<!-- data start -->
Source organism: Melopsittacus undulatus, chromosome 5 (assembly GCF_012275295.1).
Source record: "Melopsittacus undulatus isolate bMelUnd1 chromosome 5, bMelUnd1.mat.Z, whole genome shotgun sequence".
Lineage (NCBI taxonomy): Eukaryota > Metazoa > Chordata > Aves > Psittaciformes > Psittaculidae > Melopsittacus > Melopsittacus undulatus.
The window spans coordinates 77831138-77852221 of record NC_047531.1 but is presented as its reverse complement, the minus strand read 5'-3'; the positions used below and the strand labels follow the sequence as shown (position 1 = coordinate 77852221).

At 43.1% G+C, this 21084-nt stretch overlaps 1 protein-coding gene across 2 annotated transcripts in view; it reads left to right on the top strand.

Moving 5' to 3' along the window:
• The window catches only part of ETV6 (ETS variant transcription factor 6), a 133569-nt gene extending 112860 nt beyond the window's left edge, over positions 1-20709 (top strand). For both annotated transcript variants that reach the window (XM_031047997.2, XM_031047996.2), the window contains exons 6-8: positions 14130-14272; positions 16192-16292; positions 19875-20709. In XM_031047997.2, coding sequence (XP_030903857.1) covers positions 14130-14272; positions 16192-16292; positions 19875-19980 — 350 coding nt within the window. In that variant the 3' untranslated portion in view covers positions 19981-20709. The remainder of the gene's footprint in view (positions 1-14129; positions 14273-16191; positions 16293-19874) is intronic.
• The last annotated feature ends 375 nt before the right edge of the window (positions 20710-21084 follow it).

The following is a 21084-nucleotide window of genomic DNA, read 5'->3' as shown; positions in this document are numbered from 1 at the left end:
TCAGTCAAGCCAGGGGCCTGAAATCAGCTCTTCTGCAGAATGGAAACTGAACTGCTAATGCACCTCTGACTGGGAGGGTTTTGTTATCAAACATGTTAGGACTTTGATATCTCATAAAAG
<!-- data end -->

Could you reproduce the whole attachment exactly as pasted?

Source organism: Melopsittacus undulatus, chromosome 5 (assembly GCF_012275295.1).
Source record: "Melopsittacus undulatus isolate bMelUnd1 chromosome 5, bMelUnd1.mat.Z, whole genome shotgun sequence".
Lineage (NCBI taxonomy): Eukaryota > Metazoa > Chordata > Aves > Psittaciformes > Psittaculidae > Melopsittacus > Melopsittacus undulatus.
The window spans coordinates 77831138-77852221 of record NC_047531.1 but is presented as its reverse complement, the minus strand read 5'-3'; the positions used below and the strand labels follow the sequence as shown (position 1 = coordinate 77852221).

At 43.1% G+C, this 21084-nt stretch overlaps 1 protein-coding gene across 2 annotated transcripts in view; it reads left to right on the top strand.

Moving 5' to 3' along the window:
• The window catches only part of ETV6 (ETS variant transcription factor 6), a 133569-nt gene extending 112860 nt beyond the window's left edge, over positions 1-20709 (top strand). For both annotated transcript variants that reach the window (XM_031047997.2, XM_031047996.2), the window contains exons 6-8: positions 14130-14272; positions 16192-16292; positions 19875-20709. In XM_031047997.2, coding sequence (XP_030903857.1) covers positions 14130-14272; positions 16192-16292; positions 19875-19980 — 350 coding nt within the window. In that variant the 3' untranslated portion in view covers positions 19981-20709. The remainder of the gene's footprint in view (positions 1-14129; positions 14273-16191; positions 16293-19874) is intronic.
• The last annotated feature ends 375 nt before the right edge of the window (positions 20710-21084 follow it).

The following is a 21084-nucleotide window of genomic DNA, read 5'->3' as shown; positions in this document are numbered from 1 at the left end:
TCAGTCAAGCCAGGGGCCTGAAATCAGCTCTTCTGCAGAATGGAAACTGAACTGCTAATGCACCTCTGACTGGGAGGGTTTTGTTATCAAACATGTTAGGACTTTGATATCTCATAAAAG